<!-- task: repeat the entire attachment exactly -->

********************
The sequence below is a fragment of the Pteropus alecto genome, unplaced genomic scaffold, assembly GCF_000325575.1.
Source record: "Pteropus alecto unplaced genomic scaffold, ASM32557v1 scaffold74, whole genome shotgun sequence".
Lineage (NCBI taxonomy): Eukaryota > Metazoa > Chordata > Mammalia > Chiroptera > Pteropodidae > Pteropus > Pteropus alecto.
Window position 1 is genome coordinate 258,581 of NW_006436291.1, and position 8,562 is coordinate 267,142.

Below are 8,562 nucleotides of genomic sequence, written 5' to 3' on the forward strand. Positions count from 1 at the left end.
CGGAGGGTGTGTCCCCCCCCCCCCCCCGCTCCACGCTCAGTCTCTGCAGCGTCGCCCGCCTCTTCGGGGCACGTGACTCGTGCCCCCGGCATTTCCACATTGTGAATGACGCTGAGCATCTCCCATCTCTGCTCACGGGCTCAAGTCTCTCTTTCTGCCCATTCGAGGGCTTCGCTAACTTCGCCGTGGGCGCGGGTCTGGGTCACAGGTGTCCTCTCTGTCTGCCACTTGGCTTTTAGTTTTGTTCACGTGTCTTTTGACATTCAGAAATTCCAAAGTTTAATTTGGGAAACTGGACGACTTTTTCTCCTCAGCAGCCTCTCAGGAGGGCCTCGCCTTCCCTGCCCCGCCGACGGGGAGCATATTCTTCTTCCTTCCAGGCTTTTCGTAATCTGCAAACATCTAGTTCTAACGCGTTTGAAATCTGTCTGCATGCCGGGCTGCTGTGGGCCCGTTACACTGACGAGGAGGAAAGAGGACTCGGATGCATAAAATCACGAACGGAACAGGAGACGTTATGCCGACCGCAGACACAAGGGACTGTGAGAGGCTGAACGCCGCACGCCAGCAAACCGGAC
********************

The sequence below is a fragment of the Pteropus alecto genome, unplaced genomic scaffold, assembly GCF_000325575.1.
Source record: "Pteropus alecto unplaced genomic scaffold, ASM32557v1 scaffold74, whole genome shotgun sequence".
Lineage (NCBI taxonomy): Eukaryota > Metazoa > Chordata > Mammalia > Chiroptera > Pteropodidae > Pteropus > Pteropus alecto.
Window position 1 is genome coordinate 258,581 of NW_006436291.1, and position 8,562 is coordinate 267,142.

Below are 8,562 nucleotides of genomic sequence, written 5' to 3' on the forward strand. Positions count from 1 at the left end.
CGGAGGGTGTGTCCCCCCCCCCCCCCCGCTCCACGCTCAGTCTCTGCAGCGTCGCCCGCCTCTTCGGGGCACGTGACTCGTGCCCCCGGCATTTCCACATTGTGAATGACGCTGAGCATCTCCCATCTCTGCTCACGGGCTCAAGTCTCTCTTTCTGCCCATTCGAGGGCTTCGCTAACTTCGCCGTGGGCGCGGGTCTGGGTCACAGGTGTCCTCTCTGTCTGCCACTTGGCTTTTAGTTTTGTTCACGTGTCTTTTGACATTCAGAAATTCCAAAGTTTAATTTGGGAAACTGGACGACTTTTTCTCCTCAGCAGCCTCTCAGGAGGGCCTCGCCTTCCCTGCCCCGCCGACGGGGAGCATATTCTTCTTCCTTCCAGGCTTTTCGTAATCTGCAAACATCTAGTTCTAACGCGTTTGAAATCTGTCTGCATGCCGGGCTGCTGTGGGCCCGTTACACTGACGAGGAGGAAAGAGGACTCGGATGCATAAAATCACGAACGGAACAGGAGACGTTATGCCGACCGCAGACACAAGGGACTGTGAGAGGCTGAACGCCGCACGCCAGCAAACCGGAC